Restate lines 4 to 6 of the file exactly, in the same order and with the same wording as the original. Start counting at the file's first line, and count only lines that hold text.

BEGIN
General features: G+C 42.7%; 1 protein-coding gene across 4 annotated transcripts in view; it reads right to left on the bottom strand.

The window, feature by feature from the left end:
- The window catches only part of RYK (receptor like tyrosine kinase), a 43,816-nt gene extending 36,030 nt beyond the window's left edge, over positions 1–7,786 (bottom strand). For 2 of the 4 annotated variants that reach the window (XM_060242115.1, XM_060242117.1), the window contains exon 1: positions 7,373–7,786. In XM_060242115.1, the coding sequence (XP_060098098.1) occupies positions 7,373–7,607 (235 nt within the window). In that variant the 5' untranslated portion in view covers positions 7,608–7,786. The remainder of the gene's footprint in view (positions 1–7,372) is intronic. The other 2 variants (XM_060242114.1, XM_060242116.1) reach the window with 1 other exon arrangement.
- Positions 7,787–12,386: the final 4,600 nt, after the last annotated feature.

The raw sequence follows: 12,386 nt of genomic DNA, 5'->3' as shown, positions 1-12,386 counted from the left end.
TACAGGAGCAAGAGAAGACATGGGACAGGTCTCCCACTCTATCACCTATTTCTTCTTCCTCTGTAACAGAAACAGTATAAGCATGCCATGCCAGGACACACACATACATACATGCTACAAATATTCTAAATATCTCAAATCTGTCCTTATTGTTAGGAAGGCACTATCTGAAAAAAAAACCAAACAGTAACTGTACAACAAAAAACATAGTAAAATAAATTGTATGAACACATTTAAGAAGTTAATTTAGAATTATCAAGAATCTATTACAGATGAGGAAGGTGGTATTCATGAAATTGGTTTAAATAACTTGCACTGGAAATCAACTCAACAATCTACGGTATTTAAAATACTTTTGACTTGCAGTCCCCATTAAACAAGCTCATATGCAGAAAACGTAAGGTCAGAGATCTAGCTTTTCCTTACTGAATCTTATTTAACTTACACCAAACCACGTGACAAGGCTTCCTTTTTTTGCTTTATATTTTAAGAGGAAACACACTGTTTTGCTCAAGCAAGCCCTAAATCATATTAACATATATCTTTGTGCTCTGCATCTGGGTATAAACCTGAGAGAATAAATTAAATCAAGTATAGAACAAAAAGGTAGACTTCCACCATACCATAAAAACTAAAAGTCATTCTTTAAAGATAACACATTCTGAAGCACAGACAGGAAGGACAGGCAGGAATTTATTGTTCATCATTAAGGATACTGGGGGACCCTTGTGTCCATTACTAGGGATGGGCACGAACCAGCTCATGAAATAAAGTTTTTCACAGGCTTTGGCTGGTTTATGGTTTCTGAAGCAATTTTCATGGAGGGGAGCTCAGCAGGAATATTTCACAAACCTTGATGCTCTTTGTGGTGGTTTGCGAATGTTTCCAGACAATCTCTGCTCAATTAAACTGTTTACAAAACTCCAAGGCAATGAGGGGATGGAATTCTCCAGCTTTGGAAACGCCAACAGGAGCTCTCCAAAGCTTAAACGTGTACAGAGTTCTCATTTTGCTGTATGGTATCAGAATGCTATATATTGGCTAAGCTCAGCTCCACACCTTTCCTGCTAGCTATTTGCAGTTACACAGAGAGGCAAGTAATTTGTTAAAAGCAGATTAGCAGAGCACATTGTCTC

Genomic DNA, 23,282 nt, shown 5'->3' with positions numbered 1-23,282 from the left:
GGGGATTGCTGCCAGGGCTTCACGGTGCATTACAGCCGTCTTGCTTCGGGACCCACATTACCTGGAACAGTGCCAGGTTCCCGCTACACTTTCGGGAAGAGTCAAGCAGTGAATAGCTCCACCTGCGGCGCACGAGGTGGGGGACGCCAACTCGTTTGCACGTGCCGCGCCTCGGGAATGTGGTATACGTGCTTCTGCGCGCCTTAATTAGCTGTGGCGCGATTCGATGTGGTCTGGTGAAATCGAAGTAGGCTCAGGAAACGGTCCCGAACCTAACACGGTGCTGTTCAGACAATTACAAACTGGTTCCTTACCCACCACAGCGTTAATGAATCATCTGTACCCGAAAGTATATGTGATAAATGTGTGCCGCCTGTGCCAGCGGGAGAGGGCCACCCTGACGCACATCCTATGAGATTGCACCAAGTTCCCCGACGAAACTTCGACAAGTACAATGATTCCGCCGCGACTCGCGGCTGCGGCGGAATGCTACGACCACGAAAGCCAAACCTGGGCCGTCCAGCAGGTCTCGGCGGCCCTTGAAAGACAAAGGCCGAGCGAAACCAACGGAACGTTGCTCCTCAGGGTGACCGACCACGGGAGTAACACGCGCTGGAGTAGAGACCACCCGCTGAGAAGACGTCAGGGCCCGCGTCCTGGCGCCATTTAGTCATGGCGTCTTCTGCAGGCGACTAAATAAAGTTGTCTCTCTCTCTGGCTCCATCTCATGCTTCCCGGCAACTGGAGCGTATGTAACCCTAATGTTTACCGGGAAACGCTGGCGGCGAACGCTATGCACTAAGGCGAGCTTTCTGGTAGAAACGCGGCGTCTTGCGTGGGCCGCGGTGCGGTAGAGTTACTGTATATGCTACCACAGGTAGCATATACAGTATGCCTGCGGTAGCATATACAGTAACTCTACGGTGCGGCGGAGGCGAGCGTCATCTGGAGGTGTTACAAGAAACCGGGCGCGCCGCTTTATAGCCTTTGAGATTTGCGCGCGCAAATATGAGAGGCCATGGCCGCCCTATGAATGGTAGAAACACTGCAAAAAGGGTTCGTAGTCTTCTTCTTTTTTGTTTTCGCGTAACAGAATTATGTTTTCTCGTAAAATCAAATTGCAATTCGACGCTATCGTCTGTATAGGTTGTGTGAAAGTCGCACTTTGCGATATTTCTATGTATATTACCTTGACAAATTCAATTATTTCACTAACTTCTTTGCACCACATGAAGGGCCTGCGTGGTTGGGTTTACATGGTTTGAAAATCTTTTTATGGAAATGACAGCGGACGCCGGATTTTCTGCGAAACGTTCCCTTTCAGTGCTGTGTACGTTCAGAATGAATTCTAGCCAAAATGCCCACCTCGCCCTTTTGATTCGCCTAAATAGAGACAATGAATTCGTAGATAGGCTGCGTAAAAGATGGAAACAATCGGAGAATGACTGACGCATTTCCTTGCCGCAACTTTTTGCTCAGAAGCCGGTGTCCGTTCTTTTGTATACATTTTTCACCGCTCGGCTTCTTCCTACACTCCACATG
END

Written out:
- Positions 7,787–12,386: the final 4,600 nt, after the last annotated feature.

The raw sequence follows: 12,386 nt of genomic DNA, 5'->3' as shown, positions 1-12,386 counted from the left end.
TACAGGAGCAAGAGAAGACATGGGACAGGTCTCCCACTCTATCACCTATTTCTTCTTCCTCTGTAACAGAAACAGTATAAGCATGCCATGCCAGGACACACACATACATACATGCTACAAATATTCTAAATATCTCAAATCTGTCCTTATTGTTAGGAAGGCACTATCTGAAAAAAAAACCAAACAGTAACTGTACAACAAAAAACATAGTAAAATAAATTGTATGAACACATTTAAGAAGTTAATTTAGAATTATCAAGAATCTATTACAGATGAGGAAGGTGGTATTCATGAAATTGGTTTAAATAACTTGCACTGGAAATCAACTCAACAATCTACGGTATTTAAAATACTTTTGACTTGCAGTCCCCATTAAACAAGCTCATATGCAGAAAACGTAAGGTCAGAGATCTAGCTTTTCCTTACTGAATCTTATTTAACTTACACCAAACCACGTGACAAGGCTTCCTTTTTTTGCTTTATATTTTAAGAGGAAACACACTGTTTTGCTCAAGCAAGCCCTAAATCATATTAACATATATCTTTGTGCTCTGCATCTGGGTATAAACCTGAGAGAATAAATTAAATCAAGTATAGAACAAAAAGGTAGACTTCCACCATACCATAAAAACTAAAAGTCATTCTTTAAAGATAACACATTCTGAAGCACAGACAGGAAGGACAGGCAGGAATTTATTGTTCATCATTAAGGATACTGGGGGACCCTTGTGTCCATTACTAGGGATGGGCACGAACCAGCTCATGAAATAAAGTTTTTCACAGGCTTTGGCTGGTTTATGGTTTCTGAAGCAATTTTCATGGAGGGGAGCTCAGCAGGAATATTTCACAAACCTTGATGCTCTTTGTGGTGGTTTGCGAATGTTTCCAGACAATCTCTGCTCAATTAAACTGTTTACAAAACTCCAAGGCAATGAGGGGATGGAATTCTCCAGCTTTGGAAACGCCAACAGGAGCTCTCCAAAGCTTAAACGTGTACAGAGTTCTCATTTTGCTGTATGGTATCAGAATGCTATATATTGGCTAAGCTCAGCTCCACACCTTTCCTGCTAGCTATTTGCAGTTACACAGAGAGGCAAGTAATTTGTTAAAAGCAGATTAGCAGAGCACATTGTCTC